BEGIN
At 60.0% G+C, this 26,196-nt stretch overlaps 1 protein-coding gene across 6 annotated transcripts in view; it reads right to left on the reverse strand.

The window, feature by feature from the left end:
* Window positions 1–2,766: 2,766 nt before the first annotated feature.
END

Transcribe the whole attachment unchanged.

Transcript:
At 60.0% G+C, this 26,196-nt stretch overlaps 1 protein-coding gene across 6 annotated transcripts in view; it reads right to left on the reverse strand.

The window, feature by feature from the left end:
* Window positions 1–2,766: 2,766 nt before the first annotated feature.